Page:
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When victims of stalking experience difficult emotions such as fear, depression, and frustration, they often feel that they have no one to turn to. Yet many resources exist which can help stalking victims preserve their physical safety and emotional health. An emergency services hot line or local police department is often the best resource for those in immediate danger. Private and publicly funded stalking and violence support agencies can also provide valuable advice to victims of stalking. Finally, loved ones can often supply the emotional support necessary to survive the psychological stress of being stalked.
If possible, stalking victims who face an immediate threat of danger or violence should contact an emergency services hot line, such as 911 in the US. Depending on the particular situation, a representative from the hot line may dispatch the appropriate law enforcement or emergency medical services personnel. Those who are being aggressively stalked may wish to consider saving their country’s emergency services number in their mobile phone’s speed dial program and ensure that their phone is readily accessible at all times.
Some stalking victims may find that their local police department is helpful in offering protection from a stalker. Depending on national or state laws, however, a police department may not be able to intervene in stalker situations unless a documented crime has been perpetrated. Nevertheless, law enforcement officials can often suggest methods for dealing with stalker confrontations, provide advice about filing restraining orders, and point stalking victims toward additional resources and support groups.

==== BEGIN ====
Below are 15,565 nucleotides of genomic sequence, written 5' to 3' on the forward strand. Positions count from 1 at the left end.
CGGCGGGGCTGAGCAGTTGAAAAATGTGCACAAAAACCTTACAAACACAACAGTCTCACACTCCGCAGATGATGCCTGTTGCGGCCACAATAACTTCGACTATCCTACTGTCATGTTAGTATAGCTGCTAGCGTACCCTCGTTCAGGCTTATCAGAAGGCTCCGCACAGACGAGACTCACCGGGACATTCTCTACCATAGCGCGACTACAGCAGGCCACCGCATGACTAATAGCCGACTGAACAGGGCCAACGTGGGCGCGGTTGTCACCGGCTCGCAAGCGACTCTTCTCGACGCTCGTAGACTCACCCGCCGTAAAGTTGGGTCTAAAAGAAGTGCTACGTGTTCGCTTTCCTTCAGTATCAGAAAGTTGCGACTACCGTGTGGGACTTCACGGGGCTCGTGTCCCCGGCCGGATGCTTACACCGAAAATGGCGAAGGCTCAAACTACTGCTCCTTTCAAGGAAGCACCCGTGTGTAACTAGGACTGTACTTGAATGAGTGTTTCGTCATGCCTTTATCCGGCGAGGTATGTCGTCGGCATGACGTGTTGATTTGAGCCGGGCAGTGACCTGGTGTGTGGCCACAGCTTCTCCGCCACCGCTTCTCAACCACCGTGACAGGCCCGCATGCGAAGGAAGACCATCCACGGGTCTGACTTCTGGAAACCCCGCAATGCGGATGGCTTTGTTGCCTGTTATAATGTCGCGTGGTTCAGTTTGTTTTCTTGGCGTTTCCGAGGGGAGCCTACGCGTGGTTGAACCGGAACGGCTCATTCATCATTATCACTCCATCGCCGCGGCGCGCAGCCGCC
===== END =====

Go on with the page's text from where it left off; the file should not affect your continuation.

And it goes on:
Many private and publicly funded stalking and violence support agencies offer a range of helpful services to stalking victims. Web-based support agencies often seek to educate victims about the best ways in which to handle stalkers. They may also provide a forum in which past and present victims can share their stories with one another. Agencies with physical locations may offer legal advice or even temporary shelter to victims.
Finally, some stalking victims may find that their loved ones can provide an excellent emotional support system. By simply discussing their stress, frustration, and fear with trusted family members or friends, victims may feel their sense of isolation begin to lift. It is critical to remember, however, that in most cases, loved ones lack professional training in addressing crisis situations. Thus, in order to best protect their physical and emotional health, stalking victims should view their loved ones as a supplement to, rather than a substitute for, professional victim support services.
My ex husband, whom I divorced six years ago because of his violence, has been turning up wherever I go for the last five years.
In the last three months, I have not seen him anywhere, because I have had to stop going to friends' houses and the church where I had been going for 15 years.
At first I said, "He's not going to stop me from going," and I ignored him and never spoke to him (I have not for two years, and that was only to tell him to leave me alone)!
I always have doors locked, and have considered keeping baseball bats always near me! I have gone to the police, and their reaction was, "He
has not been violent, so we can't do anything. We can't stop him from going to a public place." Solicitor's letters were ignored.
I am scared he will kill me one day. I am 54, and care full time for my autistic, 22-year-old son. Can anyone suggest anything?
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